Database of Case Studies Achieved Using CADP

Behavior Analysis of Malware by Rewriting-Based Abstraction

Organisation: INRIA Nancy Grand Est / LORIA
University of Nancy

Method: LOTOS

Tools used: CADP (Construction and Analysis of Distributed Processes)

Domain: Security.

Period: 2011-2012

Size: n/a

Description: Behavior analysis detects malware (in particular, of unknown nature) in software applications. In general, a behavior is described by a sequence of system calls and recognition uses the formalism of finite state automata. This work proposes a formal approach for high-level behavior analysis based on language theory, term rewriting, and first-order temporal logic. The approach enables to determine whether a program exhibits a certain malicious high-level behavior. Detection is achieved in two steps. First, traces of the program are abstracted to reveal the sequences of high-level functionalities they realize. Then, abstracted traces are compared with the behavior formula using model-checking techniques. Functionalities have parameters representing the manipulated data, making the approach suitable for the protection against generic threats, like the leak of sensitive information.

Behavior pattern abstraction and behavior detection in the presence of data are performed using CADP. The set of traces of a given program is represented by a system of communicating processes expressed in LOTOS, with a particular gate on which communications correspond to library calls. Then, the computation of the abstract set of traces is done by synchronization with another LOTOS process, which simulates the transducer realizing the abstraction. Abstract behaviours denoting several kinds of information leaks (keystroke capture functionality, network send functionality, overwriting or freeing, and dependences) are formulated in FOLTL (First-Order LTL) and subsequently encoded in MCL. The detection of malware is carried out by verifying the resulting MCL formulas on the set of abstract program traces using the EVALUATOR 4.0 model checker. The approach was successfully applied to two case studies: keylogger programs written in C for Windows, and an Android application for cell-phone that maliciously forward received SMS to the attacker.

Conclusions: The malware detection approach proposed uses an abstracted form for program traces and behaviors, therefore being independent of the program implementation and able to handle similar behaviors in a generic way. The fact that high-level behaviors are combinations of elementary patterns enables to efficiently summarize and compact the possible combinations likely to compose suspicious behaviors. The applicability of the detection approach could be further enhanced by automating the construction of reference behavior patterns, e.g., using data mining techniques.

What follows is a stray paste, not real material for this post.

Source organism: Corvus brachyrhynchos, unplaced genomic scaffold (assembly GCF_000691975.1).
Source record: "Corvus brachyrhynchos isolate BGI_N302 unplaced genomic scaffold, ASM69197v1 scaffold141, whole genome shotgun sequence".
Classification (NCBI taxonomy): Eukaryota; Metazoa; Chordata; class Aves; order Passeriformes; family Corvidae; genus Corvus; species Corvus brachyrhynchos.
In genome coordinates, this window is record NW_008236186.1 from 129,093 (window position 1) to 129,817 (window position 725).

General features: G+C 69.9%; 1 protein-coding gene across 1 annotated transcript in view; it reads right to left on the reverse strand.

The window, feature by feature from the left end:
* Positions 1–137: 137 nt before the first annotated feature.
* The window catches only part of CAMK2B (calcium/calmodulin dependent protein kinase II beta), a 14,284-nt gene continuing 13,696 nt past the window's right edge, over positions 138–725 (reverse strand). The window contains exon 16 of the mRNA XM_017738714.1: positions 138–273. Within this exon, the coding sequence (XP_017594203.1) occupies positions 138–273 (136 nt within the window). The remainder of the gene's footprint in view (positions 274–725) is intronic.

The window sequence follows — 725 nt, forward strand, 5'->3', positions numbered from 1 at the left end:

Publications: [Beaucamps-Gnaedig-Marion-11] Philippe Beaucamps, Isabelle Gnaedig, and Jean-Yves Marion. "Behavior Analysis of Malware by Rewriting-based Abstraction". Research Report, LORIA, 2011.
Available on-line from:
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[Beaucamps-11] Philippe Beaucamps. "Analyse de Programmes Malveillants par Abstraction de Comportements". PhD thesis, Institut National Polytechnique de Lorraine, 2011.
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or from our FTP site in PDF or PostScript

[Beaucamps-Gnaedig-Marion-12] Philippe Beaucamps, Isabelle Gnaedig, and Jean-Yves Marion. "Abstraction-Based Malware Analysis Using Rewriting and Model Checking". Proceedings of the 17th European Symposium on Research in Computer Security ESORICS'2012 (Pisa, Italy), LNCS vol. 7459, pages 806-823, Springer Verlag, 2012.
Available on-line from:
or from our FTP site in PDF or PostScript
Jean-Yves Marion
615, rue du Jardin Botanique
F-54602 Villers-lès-Nancy
Tel: +33 (0)3 54 95 84 60

Further remarks: This case study, amongst others, is described on the CADP Web site:

Last modified: Fri Feb 19 09:12:04 2016.

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